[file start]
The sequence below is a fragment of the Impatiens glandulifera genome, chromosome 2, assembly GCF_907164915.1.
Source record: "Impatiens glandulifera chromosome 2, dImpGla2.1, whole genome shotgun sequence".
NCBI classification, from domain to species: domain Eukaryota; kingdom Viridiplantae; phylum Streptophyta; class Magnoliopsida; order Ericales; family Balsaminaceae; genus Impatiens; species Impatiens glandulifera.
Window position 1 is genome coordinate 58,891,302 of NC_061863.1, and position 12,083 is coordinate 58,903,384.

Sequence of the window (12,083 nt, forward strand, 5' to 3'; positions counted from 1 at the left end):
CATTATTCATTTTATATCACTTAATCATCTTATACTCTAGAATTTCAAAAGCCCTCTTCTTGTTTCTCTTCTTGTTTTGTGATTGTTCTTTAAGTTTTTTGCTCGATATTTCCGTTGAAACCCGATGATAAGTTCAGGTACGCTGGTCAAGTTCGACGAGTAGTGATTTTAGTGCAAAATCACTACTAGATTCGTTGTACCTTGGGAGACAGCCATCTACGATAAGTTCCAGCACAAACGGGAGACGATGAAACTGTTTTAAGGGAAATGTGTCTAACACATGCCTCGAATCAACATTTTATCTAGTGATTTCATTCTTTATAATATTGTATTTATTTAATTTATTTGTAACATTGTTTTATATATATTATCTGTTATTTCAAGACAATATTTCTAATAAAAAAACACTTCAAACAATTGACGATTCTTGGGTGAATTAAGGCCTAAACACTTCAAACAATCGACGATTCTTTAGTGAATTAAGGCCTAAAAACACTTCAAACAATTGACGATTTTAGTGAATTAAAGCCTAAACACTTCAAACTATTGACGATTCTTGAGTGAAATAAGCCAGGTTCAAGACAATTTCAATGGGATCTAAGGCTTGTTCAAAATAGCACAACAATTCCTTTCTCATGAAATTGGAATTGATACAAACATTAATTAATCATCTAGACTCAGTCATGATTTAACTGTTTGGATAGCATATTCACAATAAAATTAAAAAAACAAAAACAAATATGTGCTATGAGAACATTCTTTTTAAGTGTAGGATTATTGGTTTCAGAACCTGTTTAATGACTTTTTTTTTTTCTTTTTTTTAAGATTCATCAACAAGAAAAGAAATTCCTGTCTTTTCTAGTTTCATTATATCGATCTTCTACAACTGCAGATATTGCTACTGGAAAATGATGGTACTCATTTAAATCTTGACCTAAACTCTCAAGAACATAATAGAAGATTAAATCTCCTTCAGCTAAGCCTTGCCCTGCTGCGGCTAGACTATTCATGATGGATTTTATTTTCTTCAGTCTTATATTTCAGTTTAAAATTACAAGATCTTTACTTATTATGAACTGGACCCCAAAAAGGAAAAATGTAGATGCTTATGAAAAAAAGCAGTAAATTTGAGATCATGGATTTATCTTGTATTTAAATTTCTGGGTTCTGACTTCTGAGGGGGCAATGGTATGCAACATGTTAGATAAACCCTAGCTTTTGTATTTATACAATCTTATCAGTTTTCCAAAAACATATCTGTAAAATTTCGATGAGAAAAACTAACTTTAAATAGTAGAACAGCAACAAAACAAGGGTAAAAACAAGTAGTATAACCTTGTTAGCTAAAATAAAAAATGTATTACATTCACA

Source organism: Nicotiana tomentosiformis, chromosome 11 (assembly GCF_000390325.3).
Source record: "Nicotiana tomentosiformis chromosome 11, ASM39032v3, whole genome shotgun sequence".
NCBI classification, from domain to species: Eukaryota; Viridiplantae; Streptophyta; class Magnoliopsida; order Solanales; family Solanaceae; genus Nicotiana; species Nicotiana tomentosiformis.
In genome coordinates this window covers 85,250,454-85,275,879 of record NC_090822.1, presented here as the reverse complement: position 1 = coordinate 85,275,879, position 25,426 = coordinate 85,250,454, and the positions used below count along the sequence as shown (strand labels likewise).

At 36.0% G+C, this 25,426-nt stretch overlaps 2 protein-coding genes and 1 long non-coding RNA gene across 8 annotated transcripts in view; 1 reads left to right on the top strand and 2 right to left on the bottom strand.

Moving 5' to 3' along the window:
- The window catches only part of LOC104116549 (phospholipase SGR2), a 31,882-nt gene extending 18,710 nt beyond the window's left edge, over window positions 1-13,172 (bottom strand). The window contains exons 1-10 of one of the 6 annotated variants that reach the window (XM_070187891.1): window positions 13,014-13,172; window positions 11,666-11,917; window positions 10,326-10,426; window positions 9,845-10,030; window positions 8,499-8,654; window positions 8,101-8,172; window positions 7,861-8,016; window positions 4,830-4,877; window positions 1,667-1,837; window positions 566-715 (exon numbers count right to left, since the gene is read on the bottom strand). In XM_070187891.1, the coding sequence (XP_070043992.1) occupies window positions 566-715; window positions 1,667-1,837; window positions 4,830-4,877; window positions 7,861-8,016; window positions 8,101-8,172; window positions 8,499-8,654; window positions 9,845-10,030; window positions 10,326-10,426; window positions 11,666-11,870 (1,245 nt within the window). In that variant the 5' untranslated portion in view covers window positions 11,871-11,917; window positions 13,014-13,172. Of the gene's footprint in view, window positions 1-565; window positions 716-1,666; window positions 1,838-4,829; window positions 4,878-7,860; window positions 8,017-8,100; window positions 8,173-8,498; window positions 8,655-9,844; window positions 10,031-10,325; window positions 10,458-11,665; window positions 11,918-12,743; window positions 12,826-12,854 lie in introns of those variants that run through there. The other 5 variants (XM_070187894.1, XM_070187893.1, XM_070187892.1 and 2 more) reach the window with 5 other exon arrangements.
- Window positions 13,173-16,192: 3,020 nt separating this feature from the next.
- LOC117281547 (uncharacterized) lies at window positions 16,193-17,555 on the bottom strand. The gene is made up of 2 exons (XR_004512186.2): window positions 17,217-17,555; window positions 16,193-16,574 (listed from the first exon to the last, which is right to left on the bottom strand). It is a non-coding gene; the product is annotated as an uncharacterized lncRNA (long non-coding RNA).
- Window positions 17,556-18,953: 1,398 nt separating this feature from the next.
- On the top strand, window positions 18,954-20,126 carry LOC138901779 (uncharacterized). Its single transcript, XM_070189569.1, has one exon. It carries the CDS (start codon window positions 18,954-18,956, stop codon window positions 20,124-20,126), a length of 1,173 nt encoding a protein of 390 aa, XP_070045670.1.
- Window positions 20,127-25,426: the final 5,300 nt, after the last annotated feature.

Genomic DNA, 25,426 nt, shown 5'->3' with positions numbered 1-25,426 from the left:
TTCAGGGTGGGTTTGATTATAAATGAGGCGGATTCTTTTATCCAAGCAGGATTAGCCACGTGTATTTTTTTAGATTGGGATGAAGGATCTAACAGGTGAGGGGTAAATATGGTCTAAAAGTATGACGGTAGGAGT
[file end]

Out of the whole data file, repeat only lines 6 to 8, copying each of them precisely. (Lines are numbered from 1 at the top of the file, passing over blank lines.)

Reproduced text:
CATTATTCATTTTATATCACTTAATCATCTTATACTCTAGAATTTCAAAAGCCCTCTTCTTGTTTCTCTTCTTGTTTTGTGATTGTTCTTTAAGTTTTTTGCTCGATATTTCCGTTGAAACCCGATGATAAGTTCAGGTACGCTGGTCAAGTTCGACGAGTAGTGATTTTAGTGCAAAATCACTACTAGATTCGTTGTACCTTGGGAGACAGCCATCTACGATAAGTTCCAGCACAAACGGGAGACGATGAAACTGTTTTAAGGGAAATGTGTCTAACACATGCCTCGAATCAACATTTTATCTAGTGATTTCATTCTTTATAATATTGTATTTATTTAATTTATTTGTAACATTGTTTTATATATATTATCTGTTATTTCAAGACAATATTTCTAATAAAAAAACACTTCAAACAATTGACGATTCTTGGGTGAATTAAGGCCTAAACACTTCAAACAATCGACGATTCTTTAGTGAATTAAGGCCTAAAAACACTTCAAACAATTGACGATTTTAGTGAATTAAAGCCTAAACACTTCAAACTATTGACGATTCTTGAGTGAAATAAGCCAGGTTCAAGACAATTTCAATGGGATCTAAGGCTTGTTCAAAATAGCACAACAATTCCTTTCTCATGAAATTGGAATTGATACAAACATTAATTAATCATCTAGACTCAGTCATGATTTAACTGTTTGGATAGCATATTCACAATAAAATTAAAAAAACAAAAACAAATATGTGCTATGAGAACATTCTTTTTAAGTGTAGGATTATTGGTTTCAGAACCTGTTTAATGACTTTTTTTTTTTCTTTTTTTTAAGATTCATCAACAAGAAAAGAAATTCCTGTCTTTTCTAGTTTCATTATATCGATCTTCTACAACTGCAGATATTGCTACTGGAAAATGATGGTACTCATTTAAATCTTGACCTAAACTCTCAAGAACATAATAGAAGATTAAATCTCCTTCAGCTAAGCCTTGCCCTGCTGCGGCTAGACTATTCATGATGGATTTTATTTTCTTCAGTCTTATATTTCAGTTTAAAATTACAAGATCTTTACTTATTATGAACTGGACCCCAAAAAGGAAAAATGTAGATGCTTATGAAAAAAAGCAGTAAATTTGAGATCATGGATTTATCTTGTATTTAAATTTCTGGGTTCTGACTTCTGAGGGGGCAATGGTATGCAACATGTTAGATAAACCCTAGCTTTTGTATTTATACAATCTTATCAGTTTTCCAAAAACATATCTGTAAAATTTCGATGAGAAAAACTAACTTTAAATAGTAGAACAGCAACAAAACAAGGGTAAAAACAAGTAGTATAACCTTGTTAGCTAAAATAAAAAATGTATTACATTCACA

Source organism: Nicotiana tomentosiformis, chromosome 11 (assembly GCF_000390325.3).
Source record: "Nicotiana tomentosiformis chromosome 11, ASM39032v3, whole genome shotgun sequence".